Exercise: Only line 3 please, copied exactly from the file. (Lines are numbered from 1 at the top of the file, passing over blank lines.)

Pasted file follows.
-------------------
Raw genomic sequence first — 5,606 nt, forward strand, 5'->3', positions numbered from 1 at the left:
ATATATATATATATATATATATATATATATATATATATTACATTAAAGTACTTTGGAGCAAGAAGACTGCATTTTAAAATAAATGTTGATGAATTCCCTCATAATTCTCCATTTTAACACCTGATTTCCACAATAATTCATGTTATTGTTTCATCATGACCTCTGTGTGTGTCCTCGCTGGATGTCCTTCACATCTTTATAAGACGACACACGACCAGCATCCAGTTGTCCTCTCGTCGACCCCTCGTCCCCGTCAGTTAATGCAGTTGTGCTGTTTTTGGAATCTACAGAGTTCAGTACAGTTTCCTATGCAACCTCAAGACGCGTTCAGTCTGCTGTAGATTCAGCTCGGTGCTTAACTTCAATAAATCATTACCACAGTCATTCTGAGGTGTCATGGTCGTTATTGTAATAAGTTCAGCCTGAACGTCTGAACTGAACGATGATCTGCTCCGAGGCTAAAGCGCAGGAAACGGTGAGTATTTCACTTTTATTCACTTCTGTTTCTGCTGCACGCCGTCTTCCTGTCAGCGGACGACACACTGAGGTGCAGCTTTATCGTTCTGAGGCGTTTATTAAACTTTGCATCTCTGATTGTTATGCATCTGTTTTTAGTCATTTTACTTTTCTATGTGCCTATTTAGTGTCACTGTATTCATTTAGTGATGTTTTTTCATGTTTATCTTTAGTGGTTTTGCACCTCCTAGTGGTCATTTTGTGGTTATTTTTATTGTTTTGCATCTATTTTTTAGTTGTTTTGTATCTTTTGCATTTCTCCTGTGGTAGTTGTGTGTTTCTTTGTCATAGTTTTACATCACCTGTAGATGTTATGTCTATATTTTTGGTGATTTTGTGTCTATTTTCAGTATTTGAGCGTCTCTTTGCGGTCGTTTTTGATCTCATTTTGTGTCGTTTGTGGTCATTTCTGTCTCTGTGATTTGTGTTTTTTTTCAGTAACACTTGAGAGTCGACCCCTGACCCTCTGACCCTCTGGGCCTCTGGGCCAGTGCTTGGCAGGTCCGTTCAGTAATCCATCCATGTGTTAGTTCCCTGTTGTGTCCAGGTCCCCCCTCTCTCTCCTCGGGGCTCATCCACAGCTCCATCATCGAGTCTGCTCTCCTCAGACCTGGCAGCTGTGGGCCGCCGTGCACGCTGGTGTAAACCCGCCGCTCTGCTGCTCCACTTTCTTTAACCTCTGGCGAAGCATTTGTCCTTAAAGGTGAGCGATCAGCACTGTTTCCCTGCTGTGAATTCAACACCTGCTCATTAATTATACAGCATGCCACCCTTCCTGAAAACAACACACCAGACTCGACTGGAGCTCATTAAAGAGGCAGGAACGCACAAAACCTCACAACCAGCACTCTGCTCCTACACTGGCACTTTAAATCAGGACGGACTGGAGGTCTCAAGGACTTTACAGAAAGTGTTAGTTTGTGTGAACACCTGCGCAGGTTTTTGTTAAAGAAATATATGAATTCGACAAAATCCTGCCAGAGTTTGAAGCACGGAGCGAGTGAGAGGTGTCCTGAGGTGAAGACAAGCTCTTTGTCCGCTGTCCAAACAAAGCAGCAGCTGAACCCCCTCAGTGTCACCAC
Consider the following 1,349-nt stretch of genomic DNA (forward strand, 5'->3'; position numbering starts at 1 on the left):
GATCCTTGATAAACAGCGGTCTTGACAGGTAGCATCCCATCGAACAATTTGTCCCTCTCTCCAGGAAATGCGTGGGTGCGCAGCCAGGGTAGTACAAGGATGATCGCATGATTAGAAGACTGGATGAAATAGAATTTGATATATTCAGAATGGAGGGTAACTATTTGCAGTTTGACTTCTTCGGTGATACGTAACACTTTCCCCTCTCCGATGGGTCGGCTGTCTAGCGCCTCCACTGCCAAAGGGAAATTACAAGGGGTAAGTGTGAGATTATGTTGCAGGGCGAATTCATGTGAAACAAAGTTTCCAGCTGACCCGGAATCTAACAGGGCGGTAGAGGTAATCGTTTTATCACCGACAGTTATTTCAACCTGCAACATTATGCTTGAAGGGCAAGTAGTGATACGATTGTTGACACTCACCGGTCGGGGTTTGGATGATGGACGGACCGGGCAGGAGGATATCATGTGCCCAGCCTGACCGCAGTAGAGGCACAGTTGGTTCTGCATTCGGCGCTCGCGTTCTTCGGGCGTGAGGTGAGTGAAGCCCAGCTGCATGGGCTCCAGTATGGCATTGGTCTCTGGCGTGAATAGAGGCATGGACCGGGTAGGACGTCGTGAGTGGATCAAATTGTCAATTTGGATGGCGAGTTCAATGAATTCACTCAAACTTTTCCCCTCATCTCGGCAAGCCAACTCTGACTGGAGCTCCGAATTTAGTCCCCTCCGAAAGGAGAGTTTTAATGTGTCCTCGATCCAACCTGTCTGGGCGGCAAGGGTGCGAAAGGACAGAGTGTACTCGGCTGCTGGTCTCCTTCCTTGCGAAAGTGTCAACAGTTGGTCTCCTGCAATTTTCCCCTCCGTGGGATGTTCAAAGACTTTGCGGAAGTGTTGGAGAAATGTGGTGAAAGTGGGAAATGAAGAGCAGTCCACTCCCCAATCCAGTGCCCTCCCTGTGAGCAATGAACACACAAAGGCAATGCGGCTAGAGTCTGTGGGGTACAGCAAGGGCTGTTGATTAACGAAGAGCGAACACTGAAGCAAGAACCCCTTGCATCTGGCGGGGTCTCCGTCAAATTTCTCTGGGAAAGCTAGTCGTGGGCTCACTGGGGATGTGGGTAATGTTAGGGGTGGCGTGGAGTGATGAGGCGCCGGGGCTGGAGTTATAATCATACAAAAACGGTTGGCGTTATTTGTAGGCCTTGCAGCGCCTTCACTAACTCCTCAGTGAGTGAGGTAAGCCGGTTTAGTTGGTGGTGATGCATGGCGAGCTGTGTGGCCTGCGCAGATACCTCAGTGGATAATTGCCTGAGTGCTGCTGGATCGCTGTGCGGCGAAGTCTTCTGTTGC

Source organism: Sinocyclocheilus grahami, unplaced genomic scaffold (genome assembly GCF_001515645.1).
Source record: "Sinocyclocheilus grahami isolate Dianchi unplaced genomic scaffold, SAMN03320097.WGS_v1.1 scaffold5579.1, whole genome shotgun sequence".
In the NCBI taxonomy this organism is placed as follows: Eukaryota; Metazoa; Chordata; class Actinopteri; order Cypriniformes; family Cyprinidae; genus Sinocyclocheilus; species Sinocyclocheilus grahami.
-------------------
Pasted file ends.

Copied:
Consider the following 1,349-nt stretch of genomic DNA (forward strand, 5'->3'; position numbering starts at 1 on the left):